The Independent Voice of Southern Methodist University Since 1915

The Daily Campus

The Daily Campus

The Independent Voice of Southern Methodist University Since 1915

The Daily Campus

The Independent Voice of Southern Methodist University Since 1915

The Daily Campus

SMU professor Susanne Scholz in the West Bank in 2018.
SMU professor to return to campus after being trapped in Gaza for 12 years
Sara Hummadi, Video Editor • May 18, 2024
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Ordinary men, extraordinary lives

I’ve become attuned to noticing irony in everyday life, and there’s one example of it from the past week that’s so salient I can’t help but comment on it. This marks the week that the Nobel Committee has been awarding its prizes for such categories as literature, peace, physics and chemistry.

However, one of the earliest announcements involved the recipients of the Nobel Prize for medicine on Monday. This year, the prize was split between American scientist Bruce Beutler, French scientist Jules Hoffman and Canadian-born scientist Ralph Steinman. The work of all three scientists has greatly improved the medical community’s ability to understand the human immune system and fight cancer, and Steinman’s own research helped contribute to the launch last year of the first approved vaccine to kill tumors.

The award was announced on Monday; unfortunately, Dr. Steinman passed away a short three days before then. He had been battling pancreatic cancer for four years, and the very research he was doing helped develop a new form of cancer therapy that might have helped him prolong his life and continue working with his colleagues to fight cancer.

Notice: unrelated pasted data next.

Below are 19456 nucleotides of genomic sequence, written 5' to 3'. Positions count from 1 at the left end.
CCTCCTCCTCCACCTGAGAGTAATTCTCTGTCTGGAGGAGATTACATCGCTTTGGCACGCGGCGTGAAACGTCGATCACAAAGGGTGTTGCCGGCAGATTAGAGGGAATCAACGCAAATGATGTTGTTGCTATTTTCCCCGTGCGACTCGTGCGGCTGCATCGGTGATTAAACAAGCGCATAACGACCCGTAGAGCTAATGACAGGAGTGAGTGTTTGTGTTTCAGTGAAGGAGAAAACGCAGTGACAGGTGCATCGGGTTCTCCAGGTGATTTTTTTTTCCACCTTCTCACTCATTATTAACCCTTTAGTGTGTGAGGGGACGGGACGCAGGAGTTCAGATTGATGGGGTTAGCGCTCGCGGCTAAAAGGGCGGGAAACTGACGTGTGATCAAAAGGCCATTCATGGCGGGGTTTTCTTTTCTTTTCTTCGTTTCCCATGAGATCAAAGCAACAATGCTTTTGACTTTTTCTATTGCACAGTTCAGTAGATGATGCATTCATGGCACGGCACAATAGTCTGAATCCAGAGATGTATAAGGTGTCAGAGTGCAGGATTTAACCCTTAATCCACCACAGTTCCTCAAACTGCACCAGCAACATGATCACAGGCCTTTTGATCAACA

That Steinman was killed by the very disease he had set out to eradicate is grimly ironic, yet nonetheless inspiring to the rest of us. The work of all three of these Nobel laureates will undoubtedly help save lives in the future, and though this can’t erase the tragedy surrounding Steinman’s death, it can at least help us rest assured that his work will transcend his corporeal exit from this world.

Moreover, I can’t help but notice the coincidence that both Steinman and Steve Jobs suffered from the same form of cancer. I am wary of lionizing people like Steve Jobs; he merits a great deal of respect and his example is one that innovators across the globe ought to strive to emulate, but I’m not exactly amenable to headlines calling him “our generation’s Thomas Edison.”

Rather than describe people like Jobs and Steinman as what we’d like them to be, I think it’s fairer to both of them to analyze their work and lives as they truly were. They were not gods nor were they supermen. Putting them on pedestals and looking up to them can be nice, but it’s important to remember that they were ordinary human beings who accomplished extraordinary things. And their resolve is not something out of our reach too; while not every person can have the impact they did, their drive is something we can and should make a stronger part of our own lives.

Brandon Bub is a sophomore majoring in English and edits The Daily Campus opinion column. He can be reached for comment at [email protected] 

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